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iShares MSCI Sweden ETF: bet on Swedish economic outperformance (Bloomberg Intelligence)

iShares MSCI Sweden ETF is an exchange-traded fund that seeks to provide investment results that correspond to the performance of publicly traded securities in the Swedish market, as measured by the MSCI Sweden 25/50 Index. Industrials stock account for 36% of the fund’s holdings followed by Financials (26%), Information Technology (12%) and Consumer Staples (10%) stocks. The fund’s top-10 constituents include:

Investment thesis

Sweden’s economy eased a mere 0.3% in the first quarter compared with 4Q 2019, preliminary data show. This is another sign Sweden’s more relaxed containment efforts have lessened the initial blow to the economy from the coronavirus pandemic. The quarterly rate was better than the consensus estimate for a 1% fall. Compared with a year-earlier, GDP-indicator grew 0.5%. The flash reading does not include a detailed breakdown of the data, but according to the Statistics Office, exports held up, while investment and inventories eased.

Sweden has become an outlier in terms of its less strict response to the pandemic. The country with the population of 10 million has relied largely on voluntary measures – primary and secondary schools, as well as most restaurants, have remained open, albeit with restrictions. According to online data provider Citymapper, footfall dropped 70% in Stockholm at the end of March. This compares with an almost 90% drop during lockdown for cities including London, Berlin and Paris.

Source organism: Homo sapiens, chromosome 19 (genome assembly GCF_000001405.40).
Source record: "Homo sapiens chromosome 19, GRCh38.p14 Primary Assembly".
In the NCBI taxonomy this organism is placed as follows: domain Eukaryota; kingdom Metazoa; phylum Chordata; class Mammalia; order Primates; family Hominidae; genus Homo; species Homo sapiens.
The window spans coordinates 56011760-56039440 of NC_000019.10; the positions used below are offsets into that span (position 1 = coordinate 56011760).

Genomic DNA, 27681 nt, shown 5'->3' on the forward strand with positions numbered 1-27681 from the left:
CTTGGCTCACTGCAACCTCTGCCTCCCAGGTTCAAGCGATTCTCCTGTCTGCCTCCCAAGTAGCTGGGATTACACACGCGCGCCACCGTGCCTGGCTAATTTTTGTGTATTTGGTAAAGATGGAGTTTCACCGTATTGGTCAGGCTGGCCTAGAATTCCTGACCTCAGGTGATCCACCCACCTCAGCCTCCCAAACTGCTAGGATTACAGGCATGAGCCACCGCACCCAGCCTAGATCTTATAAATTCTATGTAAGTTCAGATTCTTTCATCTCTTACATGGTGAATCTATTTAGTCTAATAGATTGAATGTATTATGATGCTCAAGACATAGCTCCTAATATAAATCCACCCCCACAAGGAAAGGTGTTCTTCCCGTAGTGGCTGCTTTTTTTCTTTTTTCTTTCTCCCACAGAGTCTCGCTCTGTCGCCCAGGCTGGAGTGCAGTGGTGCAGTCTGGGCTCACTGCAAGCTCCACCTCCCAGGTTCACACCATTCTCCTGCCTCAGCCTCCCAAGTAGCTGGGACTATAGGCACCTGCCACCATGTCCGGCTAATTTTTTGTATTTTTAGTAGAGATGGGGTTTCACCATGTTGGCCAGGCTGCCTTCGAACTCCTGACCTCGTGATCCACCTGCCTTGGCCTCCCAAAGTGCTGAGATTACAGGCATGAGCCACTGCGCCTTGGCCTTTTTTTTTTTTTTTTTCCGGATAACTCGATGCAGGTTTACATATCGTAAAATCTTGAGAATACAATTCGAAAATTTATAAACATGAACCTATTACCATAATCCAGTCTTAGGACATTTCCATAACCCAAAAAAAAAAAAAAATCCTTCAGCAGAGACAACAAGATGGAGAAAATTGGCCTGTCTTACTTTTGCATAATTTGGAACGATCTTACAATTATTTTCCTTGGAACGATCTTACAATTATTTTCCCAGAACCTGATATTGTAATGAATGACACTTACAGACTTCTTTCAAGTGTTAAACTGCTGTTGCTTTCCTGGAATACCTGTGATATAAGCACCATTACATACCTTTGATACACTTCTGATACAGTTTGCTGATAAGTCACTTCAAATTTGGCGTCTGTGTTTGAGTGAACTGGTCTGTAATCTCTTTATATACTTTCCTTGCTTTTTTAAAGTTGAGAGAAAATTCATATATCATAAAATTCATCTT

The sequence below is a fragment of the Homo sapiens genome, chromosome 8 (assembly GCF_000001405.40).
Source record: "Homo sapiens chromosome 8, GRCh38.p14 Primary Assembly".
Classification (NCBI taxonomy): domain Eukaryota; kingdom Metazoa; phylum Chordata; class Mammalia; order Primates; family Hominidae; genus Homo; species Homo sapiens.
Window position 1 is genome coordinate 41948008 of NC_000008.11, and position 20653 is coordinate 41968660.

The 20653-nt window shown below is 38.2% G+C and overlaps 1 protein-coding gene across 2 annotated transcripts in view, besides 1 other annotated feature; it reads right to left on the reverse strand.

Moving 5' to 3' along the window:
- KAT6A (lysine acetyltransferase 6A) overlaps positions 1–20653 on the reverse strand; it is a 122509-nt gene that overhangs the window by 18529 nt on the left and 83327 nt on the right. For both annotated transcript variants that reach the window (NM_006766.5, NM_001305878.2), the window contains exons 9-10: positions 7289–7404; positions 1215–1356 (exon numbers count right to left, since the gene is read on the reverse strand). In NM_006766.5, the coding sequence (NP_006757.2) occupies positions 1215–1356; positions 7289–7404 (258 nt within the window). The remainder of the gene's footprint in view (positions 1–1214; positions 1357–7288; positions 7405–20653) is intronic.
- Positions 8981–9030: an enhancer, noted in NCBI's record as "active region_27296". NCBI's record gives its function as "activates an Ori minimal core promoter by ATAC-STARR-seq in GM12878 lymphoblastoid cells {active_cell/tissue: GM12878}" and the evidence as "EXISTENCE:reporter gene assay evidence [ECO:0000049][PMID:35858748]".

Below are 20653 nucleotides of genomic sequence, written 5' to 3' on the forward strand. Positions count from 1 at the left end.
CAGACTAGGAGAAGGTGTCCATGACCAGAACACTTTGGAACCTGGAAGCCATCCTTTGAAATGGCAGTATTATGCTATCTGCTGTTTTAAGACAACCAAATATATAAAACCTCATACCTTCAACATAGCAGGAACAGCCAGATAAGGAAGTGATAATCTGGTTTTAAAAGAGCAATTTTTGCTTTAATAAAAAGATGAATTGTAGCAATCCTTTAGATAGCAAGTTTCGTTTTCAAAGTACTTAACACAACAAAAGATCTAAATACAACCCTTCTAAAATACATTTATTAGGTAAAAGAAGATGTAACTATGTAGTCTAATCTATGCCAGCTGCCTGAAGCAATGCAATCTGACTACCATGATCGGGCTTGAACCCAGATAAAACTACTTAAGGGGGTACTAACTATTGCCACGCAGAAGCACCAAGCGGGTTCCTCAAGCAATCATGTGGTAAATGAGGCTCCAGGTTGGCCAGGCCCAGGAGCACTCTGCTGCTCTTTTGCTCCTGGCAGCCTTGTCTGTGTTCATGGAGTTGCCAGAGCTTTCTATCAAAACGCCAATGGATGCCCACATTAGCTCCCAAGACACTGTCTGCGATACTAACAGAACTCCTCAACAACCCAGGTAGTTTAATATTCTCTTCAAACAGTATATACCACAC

It should be noted here that with economic data worsening at the end of the quarter and close to half of the country’s production designated for exports, this slim contraction won’t be enough to prevent a steep recession in 2020. The euro area – Sweden’s biggest export market – saw a slump of 3.8% in 1Q, with Germany’s GDP down 2.2%. As elsewhere, spillovers from global production closures and disrupted supply chains will also add to Sweden’s downturn. Bloomberg Economics forecasts a global contraction of 4% in 2020, which will seriously impact the export-oriented Nordic economy.

A separate report showed Swedish industrial production eased 0.1% year-on-year in March, while orders slumped almost 10% from the previous month. The biggest impact was seen in the automotive industry, where manufacturers such as Volvo Cars halted European production from late March until late April.

At the same time, analysts of Bloomberg Economics expects Sweden’s recession to be smaller than elsewhere in Europe. They project a full-year contraction of ‘just’ 5.6% for Sweden’s economy, with the biggest blow in 2Q, while the European commission forecast a record 7.75% slump for the euro area and a 7.5% contraction for the EU.

We believe that shares of iShares MSCI Sweden ETF offer an interesting investment opportunity as a bet on Swedish economic outperformance. The fund’s advantages include relatively high liquidity, a moderate expense ratio of 0.55% as well as a healthy annualized dividend yield of about 3%.

Share price dynamics:

$EWD, iShares Inc iShares MSCI Sweden ETF / H1

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